As news broke on Thursday that the Detroit Tigers had hired Ron Gardenhire as their new manager, reactions ranged from muted to deeply unhappy. For a seeming majority, Gardenhire represented an uninspiring but ultimately worthy choice to steer a young, rebuilding franchise on a steady course. However, for a decent percentage of the fanbase who have watched enviously as the most successful franchises seamlessly integrate old- and new-school thinking in recent years, the decision felt like a big step backwards for the Tigers.
Ever since general manager Al Avila took the helm in the middle of the 2015, he has laid out a vision for the organization’s future that would seem to preclude an old-fashioned manager from ever getting the nod again. The Tigers have invested substantially in upgrading their training facilities. They have raced to close the gap between them and the rest of baseball in technology, additional scouts, and in building their own analytics database (along with a stable of analysts). Avila has repeatedly acknowledged a need to get smarter, more progressive, and more efficient.
Unfortunately, Gardenhire feels like something of a repudiation. He was just about the most old-school candidate considered for the job. He has handled a lot of scuffling young teams in the past, but typically runs a good clubhouse. While he took some talented Minnesota Twins teams to the playoffs early in his tenure there, those appearances went poorly. We’re also nearly a decade removed from them, so it’s not unfair to wonder if the game has passed him by to some degree. And until recently, he has often dismissed the growing emphasis on the use of analytics in the game.
That’s an opinion rebutted by the success of progressive, analytics focused organizations like the Tampa Bay Rays, the Houston Astros or the Los Angeles Dodgers. Whether you like him or not as manager, Gardenhire doesn’t seem to fit with the strategy and goals Avila has been selling over the past few seasons.
Gardenhire is familiar, like comfort food for a front office settling in for a long, multi-season winter. Faced with extremely low expectations and an opportunity to take a chance on a new voice, Avila instead made the most conservative move possible. For many, the Tigers simply reversed the Brad Ausmus error with this hiring, adding a traditional, veteran manager at a time when they are looking to get younger, smarter and closer to the cutting edge.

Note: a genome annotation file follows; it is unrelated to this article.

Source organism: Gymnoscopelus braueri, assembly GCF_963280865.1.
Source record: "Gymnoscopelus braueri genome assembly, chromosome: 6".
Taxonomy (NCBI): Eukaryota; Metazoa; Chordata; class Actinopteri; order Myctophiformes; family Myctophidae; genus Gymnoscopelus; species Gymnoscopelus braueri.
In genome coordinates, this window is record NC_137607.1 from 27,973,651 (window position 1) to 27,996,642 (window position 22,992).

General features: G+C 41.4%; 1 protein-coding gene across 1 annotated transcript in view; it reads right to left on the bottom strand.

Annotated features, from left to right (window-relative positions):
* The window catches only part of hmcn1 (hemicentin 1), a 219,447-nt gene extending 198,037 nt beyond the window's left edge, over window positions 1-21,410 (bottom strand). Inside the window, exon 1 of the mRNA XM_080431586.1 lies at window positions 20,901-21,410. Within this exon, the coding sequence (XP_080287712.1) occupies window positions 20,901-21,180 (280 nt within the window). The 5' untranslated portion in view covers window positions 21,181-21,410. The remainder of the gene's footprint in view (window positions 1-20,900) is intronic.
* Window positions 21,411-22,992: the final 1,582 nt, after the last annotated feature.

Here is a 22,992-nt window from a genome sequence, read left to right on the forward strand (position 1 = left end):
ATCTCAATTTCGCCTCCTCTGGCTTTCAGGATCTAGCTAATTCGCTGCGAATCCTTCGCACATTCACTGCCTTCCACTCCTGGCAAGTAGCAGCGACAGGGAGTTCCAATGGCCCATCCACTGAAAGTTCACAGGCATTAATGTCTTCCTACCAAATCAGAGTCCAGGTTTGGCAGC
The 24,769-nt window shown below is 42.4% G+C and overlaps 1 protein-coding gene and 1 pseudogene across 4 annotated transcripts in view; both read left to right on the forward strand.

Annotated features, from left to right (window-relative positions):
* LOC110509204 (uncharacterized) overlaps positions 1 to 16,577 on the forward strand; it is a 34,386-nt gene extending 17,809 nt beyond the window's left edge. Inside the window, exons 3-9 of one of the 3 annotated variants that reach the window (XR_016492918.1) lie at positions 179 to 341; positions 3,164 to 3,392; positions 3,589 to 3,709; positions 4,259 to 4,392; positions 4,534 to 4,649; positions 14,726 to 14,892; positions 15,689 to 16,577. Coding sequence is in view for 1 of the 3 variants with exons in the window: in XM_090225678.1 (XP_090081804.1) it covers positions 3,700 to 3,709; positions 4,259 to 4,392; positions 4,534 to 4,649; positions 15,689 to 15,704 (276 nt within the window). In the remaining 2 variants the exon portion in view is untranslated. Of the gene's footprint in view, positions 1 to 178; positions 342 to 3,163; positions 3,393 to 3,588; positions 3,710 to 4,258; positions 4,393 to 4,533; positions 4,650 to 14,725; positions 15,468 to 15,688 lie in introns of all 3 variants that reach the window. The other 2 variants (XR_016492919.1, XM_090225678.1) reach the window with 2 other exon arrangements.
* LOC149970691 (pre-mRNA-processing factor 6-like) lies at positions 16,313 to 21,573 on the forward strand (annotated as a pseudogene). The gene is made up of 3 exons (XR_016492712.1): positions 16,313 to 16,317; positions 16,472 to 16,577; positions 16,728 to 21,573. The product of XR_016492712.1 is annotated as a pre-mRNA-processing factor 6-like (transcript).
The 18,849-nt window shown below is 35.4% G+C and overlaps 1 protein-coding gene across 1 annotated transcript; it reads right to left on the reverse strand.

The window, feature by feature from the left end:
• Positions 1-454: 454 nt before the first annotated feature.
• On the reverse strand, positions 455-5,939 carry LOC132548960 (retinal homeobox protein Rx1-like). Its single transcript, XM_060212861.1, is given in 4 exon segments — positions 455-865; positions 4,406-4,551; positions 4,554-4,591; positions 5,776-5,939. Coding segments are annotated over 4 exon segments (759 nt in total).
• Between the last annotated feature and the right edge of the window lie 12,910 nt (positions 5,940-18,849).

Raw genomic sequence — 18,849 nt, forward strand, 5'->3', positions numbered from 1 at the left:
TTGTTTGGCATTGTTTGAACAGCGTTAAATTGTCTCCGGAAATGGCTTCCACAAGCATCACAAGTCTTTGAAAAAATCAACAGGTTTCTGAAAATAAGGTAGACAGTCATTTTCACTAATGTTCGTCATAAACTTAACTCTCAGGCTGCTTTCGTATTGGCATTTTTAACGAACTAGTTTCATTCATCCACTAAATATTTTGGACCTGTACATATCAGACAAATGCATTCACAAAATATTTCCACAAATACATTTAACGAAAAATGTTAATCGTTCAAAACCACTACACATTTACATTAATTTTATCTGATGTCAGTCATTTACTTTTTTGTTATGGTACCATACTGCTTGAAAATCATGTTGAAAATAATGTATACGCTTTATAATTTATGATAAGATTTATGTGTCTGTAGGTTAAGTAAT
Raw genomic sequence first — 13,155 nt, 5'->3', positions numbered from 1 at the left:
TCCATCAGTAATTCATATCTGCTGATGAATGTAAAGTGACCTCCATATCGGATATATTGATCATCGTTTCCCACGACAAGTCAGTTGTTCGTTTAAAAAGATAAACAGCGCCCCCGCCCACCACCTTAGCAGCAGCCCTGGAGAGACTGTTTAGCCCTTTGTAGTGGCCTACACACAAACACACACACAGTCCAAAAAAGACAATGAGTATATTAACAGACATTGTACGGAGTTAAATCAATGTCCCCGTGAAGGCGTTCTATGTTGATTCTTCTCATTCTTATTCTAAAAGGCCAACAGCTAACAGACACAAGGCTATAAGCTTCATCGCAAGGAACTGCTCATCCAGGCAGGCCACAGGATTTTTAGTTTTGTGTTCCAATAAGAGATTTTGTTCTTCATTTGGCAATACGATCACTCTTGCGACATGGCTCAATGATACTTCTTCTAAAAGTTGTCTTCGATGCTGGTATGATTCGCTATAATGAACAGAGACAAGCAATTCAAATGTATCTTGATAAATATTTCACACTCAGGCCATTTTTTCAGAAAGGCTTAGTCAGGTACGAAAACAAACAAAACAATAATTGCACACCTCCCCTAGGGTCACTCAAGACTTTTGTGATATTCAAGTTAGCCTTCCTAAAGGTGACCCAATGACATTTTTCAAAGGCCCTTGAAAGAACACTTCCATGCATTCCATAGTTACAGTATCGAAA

The integration of coaching and analytics isn’t an insignificant concept. Teams are using more data analysis to maximize their players’ results in ways coaching alone cannot. One approach isn’t better than another. In the best organizations, they are cooperative.
A manager and his staff have to be able to teach the game. They have to be able to manage high-strung guys in a high pressure environment. Gardenhire is well prepared on those fronts. But to maximize your effectiveness in those goals, a manager and his coaching staff have to be open and engaged with the information a good analytics department can provide. Younger players especially are coming to expect it, and their progress is going to be the measure by which Gardenhire is judged.
In the best organizations, you see openness and better communication between the coaching staff and the number crunchers. A good coaching staff not only takes a cursory interest in the analytics department’s work, but is actively engaged, exchanging ideas, and asking questions. From there, it requires commitment to put best practices into action, both as a team and on a player-by-player basis. None of that happens if the manager is only casually interested.
Those requirements extend not just to Gardenhire, but to his coaching staff and his overall influence within the organization. Since his time with the Twins, has Gardenhire been converted?
Famously crusty Pittsburgh Pirates manager Clint Hurdle had his eureka moment several years ago. Realizing he was on the brink of losing his job, Hurdle and the Pirates’ front office finally warmed up to all that a modern analytics department could do for the club. The result, as chronicled in Travis Sawchik’s book Big Data Baseball, was a very low payroll team that finally turned itself into a respectable franchise after years of mediocrity.
To validate his hire, Gardenhire is going to need to take similar steps. Certainly an analytics department is valuable in the draft and in valuing players, even if the manager of the major league club doesn’t emphasize their work. But they won’t get the best they can out of their roster without total buy-in.
As the offseason grinds along and Gardenhire starts giving interviews as the team’s new manager, reporters will have a keen eye for comments about these concerns. His choices for the coaching staff will also be scrutinized through that lens. The front office should be looking to him to clean up the team’s fundamentals and to quiet a clubhouse that has grown restless. They need him to squeeze as much value out of their players as possible, whether for future trade value or as building blocks. The rebuild can’t just be a waiting game. The Tigers need Gardenhire to an asset and not a stumbling block towards their goal of building an effective, modern organization.
Gardenhire may well prove to be a placeholder as the Tigers look to rebuild their organization from the inside-out. But that doesn’t mean his hiring is insignificant, or that his impact on the franchise will necessarily be temporary.
For Al Avila, he now has his guy and so he now owns all outcomes. But, a “same old Tigers” mantra isn’t going to be easily overcome.